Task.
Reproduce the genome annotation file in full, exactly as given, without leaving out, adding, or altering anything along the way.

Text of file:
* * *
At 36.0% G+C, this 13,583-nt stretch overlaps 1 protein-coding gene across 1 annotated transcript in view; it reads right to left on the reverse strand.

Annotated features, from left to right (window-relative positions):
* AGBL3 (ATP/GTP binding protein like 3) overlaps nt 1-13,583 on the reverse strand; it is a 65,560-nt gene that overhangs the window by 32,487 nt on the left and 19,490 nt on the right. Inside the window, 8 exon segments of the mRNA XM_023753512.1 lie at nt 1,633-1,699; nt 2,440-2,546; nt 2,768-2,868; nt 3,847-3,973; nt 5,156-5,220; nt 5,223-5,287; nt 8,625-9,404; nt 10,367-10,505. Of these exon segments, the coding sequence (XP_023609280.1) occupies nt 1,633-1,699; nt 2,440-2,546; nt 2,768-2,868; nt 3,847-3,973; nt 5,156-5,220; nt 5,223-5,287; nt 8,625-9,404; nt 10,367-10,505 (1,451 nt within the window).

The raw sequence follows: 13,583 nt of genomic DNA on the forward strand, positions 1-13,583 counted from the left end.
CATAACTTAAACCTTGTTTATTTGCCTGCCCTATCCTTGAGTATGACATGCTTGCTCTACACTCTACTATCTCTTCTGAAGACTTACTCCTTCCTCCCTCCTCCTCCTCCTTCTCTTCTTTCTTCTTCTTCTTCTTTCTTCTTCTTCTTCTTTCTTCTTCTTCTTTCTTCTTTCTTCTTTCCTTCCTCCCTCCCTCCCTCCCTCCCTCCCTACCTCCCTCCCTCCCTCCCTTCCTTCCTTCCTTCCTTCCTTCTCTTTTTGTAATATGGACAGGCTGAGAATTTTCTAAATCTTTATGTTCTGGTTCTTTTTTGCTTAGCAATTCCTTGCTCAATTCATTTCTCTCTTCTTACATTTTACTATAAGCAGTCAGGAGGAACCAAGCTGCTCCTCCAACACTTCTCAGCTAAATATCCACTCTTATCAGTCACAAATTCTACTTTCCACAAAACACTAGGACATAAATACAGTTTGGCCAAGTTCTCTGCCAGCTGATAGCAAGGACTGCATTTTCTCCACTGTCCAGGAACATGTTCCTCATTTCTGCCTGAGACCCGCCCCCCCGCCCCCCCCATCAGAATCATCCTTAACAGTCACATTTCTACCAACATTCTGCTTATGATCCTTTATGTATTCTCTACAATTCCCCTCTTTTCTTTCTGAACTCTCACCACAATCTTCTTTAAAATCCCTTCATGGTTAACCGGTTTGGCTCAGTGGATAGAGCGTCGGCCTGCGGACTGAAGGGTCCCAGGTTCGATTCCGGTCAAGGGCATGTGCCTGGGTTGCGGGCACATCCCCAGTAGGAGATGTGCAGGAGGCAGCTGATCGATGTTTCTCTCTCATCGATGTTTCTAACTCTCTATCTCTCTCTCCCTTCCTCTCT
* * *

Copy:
At 36.0% G+C, this 13,583-nt stretch overlaps 1 protein-coding gene across 1 annotated transcript in view; it reads right to left on the reverse strand.

Annotated features, from left to right (window-relative positions):
* AGBL3 (ATP/GTP binding protein like 3) overlaps nt 1-13,583 on the reverse strand; it is a 65,560-nt gene that overhangs the window by 32,487 nt on the left and 19,490 nt on the right. Inside the window, 8 exon segments of the mRNA XM_023753512.1 lie at nt 1,633-1,699; nt 2,440-2,546; nt 2,768-2,868; nt 3,847-3,973; nt 5,156-5,220; nt 5,223-5,287; nt 8,625-9,404; nt 10,367-10,505. Of these exon segments, the coding sequence (XP_023609280.1) occupies nt 1,633-1,699; nt 2,440-2,546; nt 2,768-2,868; nt 3,847-3,973; nt 5,156-5,220; nt 5,223-5,287; nt 8,625-9,404; nt 10,367-10,505 (1,451 nt within the window).

The raw sequence follows: 13,583 nt of genomic DNA on the forward strand, positions 1-13,583 counted from the left end.
CATAACTTAAACCTTGTTTATTTGCCTGCCCTATCCTTGAGTATGACATGCTTGCTCTACACTCTACTATCTCTTCTGAAGACTTACTCCTTCCTCCCTCCTCCTCCTCCTTCTCTTCTTTCTTCTTCTTCTTCTTTCTTCTTCTTCTTCTTTCTTCTTCTTCTTTCTTCTTTCTTCTTTCCTTCCTCCCTCCCTCCCTCCCTCCCTCCCTACCTCCCTCCCTCCCTCCCTTCCTTCCTTCCTTCCTTCCTTCTCTTTTTGTAATATGGACAGGCTGAGAATTTTCTAAATCTTTATGTTCTGGTTCTTTTTTGCTTAGCAATTCCTTGCTCAATTCATTTCTCTCTTCTTACATTTTACTATAAGCAGTCAGGAGGAACCAAGCTGCTCCTCCAACACTTCTCAGCTAAATATCCACTCTTATCAGTCACAAATTCTACTTTCCACAAAACACTAGGACATAAATACAGTTTGGCCAAGTTCTCTGCCAGCTGATAGCAAGGACTGCATTTTCTCCACTGTCCAGGAACATGTTCCTCATTTCTGCCTGAGACCCGCCCCCCCGCCCCCCCCATCAGAATCATCCTTAACAGTCACATTTCTACCAACATTCTGCTTATGATCCTTTATGTATTCTCTACAATTCCCCTCTTTTCTTTCTGAACTCTCACCACAATCTTCTTTAAAATCCCTTCATGGTTAACCGGTTTGGCTCAGTGGATAGAGCGTCGGCCTGCGGACTGAAGGGTCCCAGGTTCGATTCCGGTCAAGGGCATGTGCCTGGGTTGCGGGCACATCCCCAGTAGGAGATGTGCAGGAGGCAGCTGATCGATGTTTCTCTCTCATCGATGTTTCTAACTCTCTATCTCTCTCTCCCTTCCTCTCT